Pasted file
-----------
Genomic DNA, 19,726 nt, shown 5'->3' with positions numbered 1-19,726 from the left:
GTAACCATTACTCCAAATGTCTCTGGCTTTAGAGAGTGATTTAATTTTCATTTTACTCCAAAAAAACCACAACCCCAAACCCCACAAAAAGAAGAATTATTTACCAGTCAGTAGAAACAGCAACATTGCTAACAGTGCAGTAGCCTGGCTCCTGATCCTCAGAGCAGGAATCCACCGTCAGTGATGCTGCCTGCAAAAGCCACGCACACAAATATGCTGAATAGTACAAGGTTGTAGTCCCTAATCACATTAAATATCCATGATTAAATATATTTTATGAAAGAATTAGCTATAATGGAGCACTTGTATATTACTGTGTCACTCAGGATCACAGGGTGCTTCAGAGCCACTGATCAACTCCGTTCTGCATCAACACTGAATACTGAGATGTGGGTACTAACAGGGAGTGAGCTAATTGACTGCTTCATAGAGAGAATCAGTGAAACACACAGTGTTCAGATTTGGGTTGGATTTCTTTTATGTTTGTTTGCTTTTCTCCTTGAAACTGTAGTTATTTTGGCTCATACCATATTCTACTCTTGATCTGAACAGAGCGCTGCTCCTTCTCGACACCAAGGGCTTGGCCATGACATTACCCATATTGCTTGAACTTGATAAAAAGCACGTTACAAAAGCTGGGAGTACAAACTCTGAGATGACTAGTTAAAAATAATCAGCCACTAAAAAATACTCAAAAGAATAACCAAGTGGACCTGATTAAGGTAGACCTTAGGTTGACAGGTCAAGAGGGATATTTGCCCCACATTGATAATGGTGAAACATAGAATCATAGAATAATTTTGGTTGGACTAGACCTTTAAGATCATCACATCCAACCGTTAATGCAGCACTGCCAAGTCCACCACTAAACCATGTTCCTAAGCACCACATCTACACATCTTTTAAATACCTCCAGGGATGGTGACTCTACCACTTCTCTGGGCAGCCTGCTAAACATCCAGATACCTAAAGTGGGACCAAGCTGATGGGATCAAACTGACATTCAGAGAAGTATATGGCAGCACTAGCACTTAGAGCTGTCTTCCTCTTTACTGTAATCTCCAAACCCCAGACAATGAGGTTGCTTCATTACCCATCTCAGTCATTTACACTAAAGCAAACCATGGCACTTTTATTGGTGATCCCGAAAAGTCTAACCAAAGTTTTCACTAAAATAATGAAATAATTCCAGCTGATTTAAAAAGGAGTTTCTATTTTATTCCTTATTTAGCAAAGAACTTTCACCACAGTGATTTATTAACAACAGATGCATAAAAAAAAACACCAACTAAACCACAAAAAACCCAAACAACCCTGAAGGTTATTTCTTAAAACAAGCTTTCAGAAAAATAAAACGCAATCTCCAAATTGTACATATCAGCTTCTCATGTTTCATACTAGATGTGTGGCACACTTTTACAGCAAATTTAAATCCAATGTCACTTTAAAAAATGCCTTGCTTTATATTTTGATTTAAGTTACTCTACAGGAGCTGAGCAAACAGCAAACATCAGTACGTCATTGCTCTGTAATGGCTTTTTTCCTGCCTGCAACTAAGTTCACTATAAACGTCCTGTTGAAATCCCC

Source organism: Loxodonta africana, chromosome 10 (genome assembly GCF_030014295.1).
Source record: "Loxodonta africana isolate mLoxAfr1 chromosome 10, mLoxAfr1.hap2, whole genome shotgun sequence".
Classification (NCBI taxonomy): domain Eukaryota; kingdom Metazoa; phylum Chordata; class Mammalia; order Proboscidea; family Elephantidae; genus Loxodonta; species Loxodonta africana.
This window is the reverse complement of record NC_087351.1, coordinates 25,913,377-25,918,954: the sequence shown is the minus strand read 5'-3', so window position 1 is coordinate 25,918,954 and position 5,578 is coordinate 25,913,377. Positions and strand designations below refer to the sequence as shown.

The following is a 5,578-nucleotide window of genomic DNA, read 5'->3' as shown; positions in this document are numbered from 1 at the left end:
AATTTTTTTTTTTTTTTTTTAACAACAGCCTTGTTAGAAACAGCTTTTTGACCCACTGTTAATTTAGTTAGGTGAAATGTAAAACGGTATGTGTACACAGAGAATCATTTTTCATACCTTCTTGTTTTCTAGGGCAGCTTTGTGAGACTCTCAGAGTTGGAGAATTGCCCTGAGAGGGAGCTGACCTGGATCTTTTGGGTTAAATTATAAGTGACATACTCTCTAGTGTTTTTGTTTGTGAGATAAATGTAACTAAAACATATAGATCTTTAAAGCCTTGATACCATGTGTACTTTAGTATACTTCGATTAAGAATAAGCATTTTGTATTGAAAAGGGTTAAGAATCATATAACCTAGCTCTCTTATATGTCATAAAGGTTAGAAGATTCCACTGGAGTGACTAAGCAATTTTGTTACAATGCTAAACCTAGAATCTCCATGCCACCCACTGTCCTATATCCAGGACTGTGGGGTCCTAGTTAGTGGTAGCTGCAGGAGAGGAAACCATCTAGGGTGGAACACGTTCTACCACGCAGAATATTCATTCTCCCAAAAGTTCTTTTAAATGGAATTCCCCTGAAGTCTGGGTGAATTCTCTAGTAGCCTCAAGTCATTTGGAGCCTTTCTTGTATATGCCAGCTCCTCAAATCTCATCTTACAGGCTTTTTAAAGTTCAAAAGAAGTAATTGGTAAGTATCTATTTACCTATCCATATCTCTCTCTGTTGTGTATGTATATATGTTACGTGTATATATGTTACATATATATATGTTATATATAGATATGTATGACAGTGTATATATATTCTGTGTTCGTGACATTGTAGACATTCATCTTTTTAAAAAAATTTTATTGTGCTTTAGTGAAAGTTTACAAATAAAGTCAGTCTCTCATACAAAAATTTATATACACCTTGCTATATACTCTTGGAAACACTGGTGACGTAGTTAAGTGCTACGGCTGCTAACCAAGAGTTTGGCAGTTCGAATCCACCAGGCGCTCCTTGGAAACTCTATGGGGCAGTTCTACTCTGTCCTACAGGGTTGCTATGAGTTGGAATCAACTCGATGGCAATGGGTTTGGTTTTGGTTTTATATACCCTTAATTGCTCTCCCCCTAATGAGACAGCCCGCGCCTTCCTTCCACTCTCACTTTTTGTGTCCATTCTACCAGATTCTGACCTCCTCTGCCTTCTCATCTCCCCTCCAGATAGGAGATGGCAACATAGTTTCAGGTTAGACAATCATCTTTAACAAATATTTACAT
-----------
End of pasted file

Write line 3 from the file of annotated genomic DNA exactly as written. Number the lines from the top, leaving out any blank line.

Source organism: Loxodonta africana, chromosome 10 (genome assembly GCF_030014295.1).